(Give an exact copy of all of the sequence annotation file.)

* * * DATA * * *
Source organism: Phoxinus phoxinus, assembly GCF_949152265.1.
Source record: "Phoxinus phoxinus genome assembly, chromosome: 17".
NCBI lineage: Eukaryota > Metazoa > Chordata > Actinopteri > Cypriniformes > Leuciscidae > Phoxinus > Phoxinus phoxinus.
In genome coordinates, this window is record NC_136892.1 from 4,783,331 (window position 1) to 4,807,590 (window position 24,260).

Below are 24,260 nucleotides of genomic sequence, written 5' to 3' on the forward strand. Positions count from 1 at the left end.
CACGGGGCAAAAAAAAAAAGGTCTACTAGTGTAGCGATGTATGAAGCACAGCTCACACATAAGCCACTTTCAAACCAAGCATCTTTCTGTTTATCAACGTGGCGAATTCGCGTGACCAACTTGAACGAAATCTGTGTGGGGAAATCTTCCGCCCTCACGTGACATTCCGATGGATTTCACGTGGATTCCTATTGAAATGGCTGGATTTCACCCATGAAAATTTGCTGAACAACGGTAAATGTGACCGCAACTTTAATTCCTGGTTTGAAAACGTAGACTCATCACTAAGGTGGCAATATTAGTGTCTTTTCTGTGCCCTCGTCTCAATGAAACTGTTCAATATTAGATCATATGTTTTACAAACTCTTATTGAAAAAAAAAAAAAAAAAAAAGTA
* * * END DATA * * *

Source organism: Phoxinus phoxinus, assembly GCF_949152265.1.
Source record: "Phoxinus phoxinus genome assembly, chromosome: 17".
NCBI lineage: Eukaryota > Metazoa > Chordata > Actinopteri > Cypriniformes > Leuciscidae > Phoxinus > Phoxinus phoxinus.
In genome coordinates, this window is record NC_136892.1 from 4,783,331 (window position 1) to 4,807,590 (window position 24,260).

Below are 24,260 nucleotides of genomic sequence, written 5' to 3' on the forward strand. Positions count from 1 at the left end.
CACGGGGCAAAAAAAAAAAGGTCTACTAGTGTAGCGATGTATGAAGCACAGCTCACACATAAGCCACTTTCAAACCAAGCATCTTTCTGTTTATCAACGTGGCGAATTCGCGTGACCAACTTGAACGAAATCTGTGTGGGGAAATCTTCCGCCCTCACGTGACATTCCGATGGATTTCACGTGGATTCCTATTGAAATGGCTGGATTTCACCCATGAAAATTTGCTGAACAACGGTAAATGTGACCGCAACTTTAATTCCTGGTTTGAAAACGTAGACTCATCACTAAGGTGGCAATATTAGTGTCTTTTCTGTGCCCTCGTCTCAATGAAACTGTTCAATATTAGATCATATGTTTTACAAACTCTTATTGAAAAAAAAAAAAAAAAAAAAGTA